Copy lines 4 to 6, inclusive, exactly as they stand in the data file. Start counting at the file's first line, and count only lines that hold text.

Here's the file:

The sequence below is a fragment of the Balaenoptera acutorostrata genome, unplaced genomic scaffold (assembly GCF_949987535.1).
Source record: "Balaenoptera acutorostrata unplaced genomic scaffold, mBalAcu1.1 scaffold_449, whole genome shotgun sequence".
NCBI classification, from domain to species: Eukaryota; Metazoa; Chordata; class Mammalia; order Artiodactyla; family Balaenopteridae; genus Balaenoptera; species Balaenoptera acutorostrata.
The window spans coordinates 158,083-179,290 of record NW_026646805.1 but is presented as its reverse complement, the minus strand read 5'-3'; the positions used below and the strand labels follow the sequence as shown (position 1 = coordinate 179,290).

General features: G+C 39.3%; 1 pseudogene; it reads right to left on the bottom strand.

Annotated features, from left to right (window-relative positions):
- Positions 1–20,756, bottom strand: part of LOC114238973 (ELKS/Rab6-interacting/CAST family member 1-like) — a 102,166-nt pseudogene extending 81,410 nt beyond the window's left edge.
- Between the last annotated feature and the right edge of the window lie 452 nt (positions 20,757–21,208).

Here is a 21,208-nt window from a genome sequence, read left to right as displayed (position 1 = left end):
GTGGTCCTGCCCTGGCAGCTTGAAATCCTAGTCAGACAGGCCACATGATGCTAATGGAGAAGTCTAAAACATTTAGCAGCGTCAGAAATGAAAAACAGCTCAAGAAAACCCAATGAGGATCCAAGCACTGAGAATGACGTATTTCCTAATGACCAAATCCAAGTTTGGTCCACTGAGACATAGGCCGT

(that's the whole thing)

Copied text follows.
The window spans coordinates 158,083-179,290 of record NW_026646805.1 but is presented as its reverse complement, the minus strand read 5'-3'; the positions used below and the strand labels follow the sequence as shown (position 1 = coordinate 179,290).

General features: G+C 39.3%; 1 pseudogene; it reads right to left on the bottom strand.

Annotated features, from left to right (window-relative positions):